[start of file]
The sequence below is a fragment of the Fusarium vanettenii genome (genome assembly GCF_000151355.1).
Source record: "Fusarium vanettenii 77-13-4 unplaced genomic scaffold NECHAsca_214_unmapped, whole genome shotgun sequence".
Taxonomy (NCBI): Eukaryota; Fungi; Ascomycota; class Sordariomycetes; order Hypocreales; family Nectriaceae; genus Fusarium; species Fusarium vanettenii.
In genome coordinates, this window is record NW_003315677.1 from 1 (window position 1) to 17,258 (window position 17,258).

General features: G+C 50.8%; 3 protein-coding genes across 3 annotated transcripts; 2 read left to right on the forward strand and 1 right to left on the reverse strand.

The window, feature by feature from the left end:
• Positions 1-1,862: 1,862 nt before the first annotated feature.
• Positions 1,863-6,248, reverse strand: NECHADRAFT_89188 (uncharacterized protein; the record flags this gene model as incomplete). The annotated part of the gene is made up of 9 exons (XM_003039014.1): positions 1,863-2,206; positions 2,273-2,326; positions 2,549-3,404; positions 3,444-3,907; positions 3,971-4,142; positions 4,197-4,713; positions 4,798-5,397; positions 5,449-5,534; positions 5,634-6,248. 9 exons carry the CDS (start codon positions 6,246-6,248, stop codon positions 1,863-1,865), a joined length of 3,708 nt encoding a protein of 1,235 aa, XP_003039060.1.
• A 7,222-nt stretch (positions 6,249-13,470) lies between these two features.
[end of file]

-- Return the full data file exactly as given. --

The sequence below is a fragment of the Fusarium vanettenii genome (genome assembly GCF_000151355.1).
Source record: "Fusarium vanettenii 77-13-4 unplaced genomic scaffold NECHAsca_214_unmapped, whole genome shotgun sequence".
Taxonomy (NCBI): Eukaryota; Fungi; Ascomycota; class Sordariomycetes; order Hypocreales; family Nectriaceae; genus Fusarium; species Fusarium vanettenii.
In genome coordinates, this window is record NW_003315677.1 from 1 (window position 1) to 17,258 (window position 17,258).

General features: G+C 50.8%; 3 protein-coding genes across 3 annotated transcripts; 2 read left to right on the forward strand and 1 right to left on the reverse strand.

The window, feature by feature from the left end:
• Positions 1-1,862: 1,862 nt before the first annotated feature.
• Positions 1,863-6,248, reverse strand: NECHADRAFT_89188 (uncharacterized protein; the record flags this gene model as incomplete). The annotated part of the gene is made up of 9 exons (XM_003039014.1): positions 1,863-2,206; positions 2,273-2,326; positions 2,549-3,404; positions 3,444-3,907; positions 3,971-4,142; positions 4,197-4,713; positions 4,798-5,397; positions 5,449-5,534; positions 5,634-6,248. 9 exons carry the CDS (start codon positions 6,246-6,248, stop codon positions 1,863-1,865), a joined length of 3,708 nt encoding a protein of 1,235 aa, XP_003039060.1.
• A 7,222-nt stretch (positions 6,249-13,470) lies between these two features.